Apple has updated the Review Guidelines for the App Store and the company has banned the apps that mine cryptocurrency on its devices across Apple platform.
News about Apple's changes to the App Store aren't likely to play particularly well.
Aside from banning crypto mining on its devices, Apple also outlined the general use of cryptocurrencies. Apps may "facilitate transactions or transmissions of cryptocurrency on an approved exchange, provided they are offered by the exchange itself", although apps facilitating Initial Coin Offerings ("ICOs") must originate from "established banks, securities firms, futures commission merchants ("FCM"), or other approved financial institutions". As per Apple Insider, Apple's crypto-related guidelines were originally created in 2014 after the app store unlisted Coinbase and other cryptocurrency apps stating some unresolved issue. "Under this new policy, the advertisement of Initial Coin Offerings (ICOs) and token sales will be prohibited globally", Twitter said.
Technology giant Apple has announced it is opening its Health Records application programming interface (API) to developers in the US.
Apple's tough stance on mining is probably for the best.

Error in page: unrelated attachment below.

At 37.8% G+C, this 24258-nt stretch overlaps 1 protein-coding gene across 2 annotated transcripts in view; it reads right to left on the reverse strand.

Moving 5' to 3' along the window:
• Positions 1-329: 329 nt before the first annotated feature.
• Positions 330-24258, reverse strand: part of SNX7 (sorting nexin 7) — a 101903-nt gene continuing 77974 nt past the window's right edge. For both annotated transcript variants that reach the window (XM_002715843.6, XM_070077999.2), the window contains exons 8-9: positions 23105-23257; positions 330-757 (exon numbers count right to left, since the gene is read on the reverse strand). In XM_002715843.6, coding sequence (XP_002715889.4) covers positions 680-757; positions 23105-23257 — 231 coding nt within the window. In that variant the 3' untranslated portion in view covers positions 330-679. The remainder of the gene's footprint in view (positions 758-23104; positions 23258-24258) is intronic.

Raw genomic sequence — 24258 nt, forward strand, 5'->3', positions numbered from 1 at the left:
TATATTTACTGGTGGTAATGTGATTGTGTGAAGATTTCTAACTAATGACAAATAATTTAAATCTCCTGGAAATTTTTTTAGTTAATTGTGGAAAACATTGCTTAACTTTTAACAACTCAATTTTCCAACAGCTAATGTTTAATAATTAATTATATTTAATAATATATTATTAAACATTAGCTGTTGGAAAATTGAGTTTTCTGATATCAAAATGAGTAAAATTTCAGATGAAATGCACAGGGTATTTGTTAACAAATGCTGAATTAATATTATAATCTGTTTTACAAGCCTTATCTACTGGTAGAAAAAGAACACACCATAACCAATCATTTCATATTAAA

The upshot of the new rules is that while Apple will permit cryptocurrencies to exist on its platforms, it's adding requirements to stop scammers and individuals from exploiting App Store customers, while making explicit that it's blocking developers from eating Apple device processing power for mining activities. This makes sense as in last December, Apple accidentally listed a fake version of the widely-used MyEtherWallet app in the App Store. Finally, cryptocurrency apps can't offer currency as a reward for downloading other apps, posting to social networks or encouraging other users to download apps.
The Trump administration will stop granting asylum to domestic abuse victims
He remanded the case of A-B- back to Judge Stuart Couch in Charlotte, North Carolina, for further proceedings. Fifteen former immigration judges signed a letter calling Sessions' decision "an affront to the rule of law".